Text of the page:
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First Name: Harry Last Name: MASON
Date of Death: 13/09/1914 Lived/Born In: Leyton
Rank: Private Unit: Royal Scots2
Memorial Site: La Ferte-sous-Jouarre Memorial, France

Current Information:

Age-25

2 Boundary Rd, Leyton

The Battle of the Aisne 13th September -28 September

After the Germans were defeated on the Marne they fell back to the River Aisne, closely pursued by both the British and the French. The new German line was a very formidable defensive position. To attack it  meant  having to cross the Aisne and then climb up a 500 foot high ridge on top of which was the Chemin des Dames, a road that gave the Germans an easy way to move troops along the top of the hills. On 13th September the Aisne was crossed by both British and French troops but after that progress became slower, until there was no progress at all. Both sides dug in and the fighting settled down into trench warfare. The fighting on the Aisne continued for two weeks at the end of which both sides realised that frontal attacks on entrenched positions were both costly and non-productive, not that this deterred them from continuing with this tactic throughout the war.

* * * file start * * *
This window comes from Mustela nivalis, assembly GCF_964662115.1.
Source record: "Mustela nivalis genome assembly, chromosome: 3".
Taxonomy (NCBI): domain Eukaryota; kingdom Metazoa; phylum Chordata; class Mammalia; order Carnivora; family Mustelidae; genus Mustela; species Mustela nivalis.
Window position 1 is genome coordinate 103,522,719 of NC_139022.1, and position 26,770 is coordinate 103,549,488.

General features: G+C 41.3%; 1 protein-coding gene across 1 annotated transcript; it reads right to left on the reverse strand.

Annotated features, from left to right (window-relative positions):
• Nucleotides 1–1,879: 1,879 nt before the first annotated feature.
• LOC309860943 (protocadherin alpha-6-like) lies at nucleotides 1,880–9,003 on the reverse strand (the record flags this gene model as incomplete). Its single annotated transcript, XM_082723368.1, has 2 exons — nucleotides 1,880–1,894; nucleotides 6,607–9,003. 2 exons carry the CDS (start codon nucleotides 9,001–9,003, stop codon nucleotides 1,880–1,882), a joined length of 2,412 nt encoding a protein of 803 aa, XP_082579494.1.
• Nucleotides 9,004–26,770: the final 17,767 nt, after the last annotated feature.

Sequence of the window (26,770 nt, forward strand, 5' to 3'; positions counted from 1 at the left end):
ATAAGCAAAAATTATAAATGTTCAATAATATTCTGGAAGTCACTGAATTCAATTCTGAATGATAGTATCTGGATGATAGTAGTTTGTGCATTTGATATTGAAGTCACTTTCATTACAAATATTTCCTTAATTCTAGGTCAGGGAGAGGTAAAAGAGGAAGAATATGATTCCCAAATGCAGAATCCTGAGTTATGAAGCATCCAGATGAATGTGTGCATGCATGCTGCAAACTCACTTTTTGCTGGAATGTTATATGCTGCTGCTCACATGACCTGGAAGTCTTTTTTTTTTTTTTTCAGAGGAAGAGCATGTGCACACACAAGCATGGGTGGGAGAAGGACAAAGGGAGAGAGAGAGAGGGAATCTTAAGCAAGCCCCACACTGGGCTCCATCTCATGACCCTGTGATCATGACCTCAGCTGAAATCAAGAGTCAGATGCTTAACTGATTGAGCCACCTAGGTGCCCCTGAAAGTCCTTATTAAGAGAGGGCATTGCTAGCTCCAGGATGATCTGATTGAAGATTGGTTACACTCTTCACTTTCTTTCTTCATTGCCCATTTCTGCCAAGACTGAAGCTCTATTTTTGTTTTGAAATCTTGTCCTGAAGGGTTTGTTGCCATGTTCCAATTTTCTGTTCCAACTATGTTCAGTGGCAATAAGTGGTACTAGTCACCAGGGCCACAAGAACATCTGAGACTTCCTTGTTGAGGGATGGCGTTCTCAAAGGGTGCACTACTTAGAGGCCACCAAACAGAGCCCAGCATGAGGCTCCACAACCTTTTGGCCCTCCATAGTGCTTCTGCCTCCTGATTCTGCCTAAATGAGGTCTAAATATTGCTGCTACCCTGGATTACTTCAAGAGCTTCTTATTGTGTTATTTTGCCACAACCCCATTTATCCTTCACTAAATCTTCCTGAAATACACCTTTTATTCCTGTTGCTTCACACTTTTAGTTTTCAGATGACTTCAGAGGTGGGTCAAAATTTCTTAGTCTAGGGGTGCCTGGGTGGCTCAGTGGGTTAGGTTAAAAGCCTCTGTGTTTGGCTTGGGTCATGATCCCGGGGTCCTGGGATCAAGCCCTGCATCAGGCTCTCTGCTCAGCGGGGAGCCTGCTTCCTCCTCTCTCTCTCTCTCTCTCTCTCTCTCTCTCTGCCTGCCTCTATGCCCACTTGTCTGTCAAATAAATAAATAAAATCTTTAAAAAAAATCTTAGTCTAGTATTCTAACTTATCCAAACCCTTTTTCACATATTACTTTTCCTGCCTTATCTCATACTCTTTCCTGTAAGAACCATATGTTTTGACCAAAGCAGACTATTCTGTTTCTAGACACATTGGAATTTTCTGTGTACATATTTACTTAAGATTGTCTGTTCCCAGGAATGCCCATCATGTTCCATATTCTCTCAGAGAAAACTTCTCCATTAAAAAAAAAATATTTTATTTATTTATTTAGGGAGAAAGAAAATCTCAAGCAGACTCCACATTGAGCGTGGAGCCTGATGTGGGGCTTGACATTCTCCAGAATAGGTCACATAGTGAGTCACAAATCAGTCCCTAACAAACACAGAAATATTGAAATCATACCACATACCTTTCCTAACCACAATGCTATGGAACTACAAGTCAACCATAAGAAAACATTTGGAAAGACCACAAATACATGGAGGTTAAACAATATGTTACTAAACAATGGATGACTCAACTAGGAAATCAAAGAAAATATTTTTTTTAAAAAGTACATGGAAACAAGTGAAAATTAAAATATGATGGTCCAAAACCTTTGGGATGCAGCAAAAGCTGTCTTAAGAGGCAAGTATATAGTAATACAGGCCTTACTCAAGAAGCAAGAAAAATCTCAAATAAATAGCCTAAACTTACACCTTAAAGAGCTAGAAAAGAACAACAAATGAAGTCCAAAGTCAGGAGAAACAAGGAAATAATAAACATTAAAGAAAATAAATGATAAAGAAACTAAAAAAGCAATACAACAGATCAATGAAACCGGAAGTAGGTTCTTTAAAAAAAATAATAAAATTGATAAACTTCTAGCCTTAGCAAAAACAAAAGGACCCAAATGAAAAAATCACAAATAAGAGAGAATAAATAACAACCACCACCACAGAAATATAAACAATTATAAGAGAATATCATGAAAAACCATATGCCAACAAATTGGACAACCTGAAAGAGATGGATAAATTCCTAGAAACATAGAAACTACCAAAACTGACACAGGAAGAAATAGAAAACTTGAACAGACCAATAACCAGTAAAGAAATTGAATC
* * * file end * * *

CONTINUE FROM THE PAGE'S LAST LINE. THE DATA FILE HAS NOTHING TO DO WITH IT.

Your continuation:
On 13th September, 8 Brigade led the advance of 3rd Division on Vailly but were checked at Chassemy on the edge of the plateau by German howitzers firing from the promontory at Chivres.  At  10am, 2nd Royal Scots worked their way down the wooded slopes and reached the canal between the light railway bridge, totally destroyed, and the road bridge, spanned by a single plank. At 3pm they began crossing the Aisne on this plank.  As they did so they were shelled and there were some casualties.  By 4pm 2nd Royal Scots were established in Vauxelles Chateau, 1 mile north-west of Vailly. 

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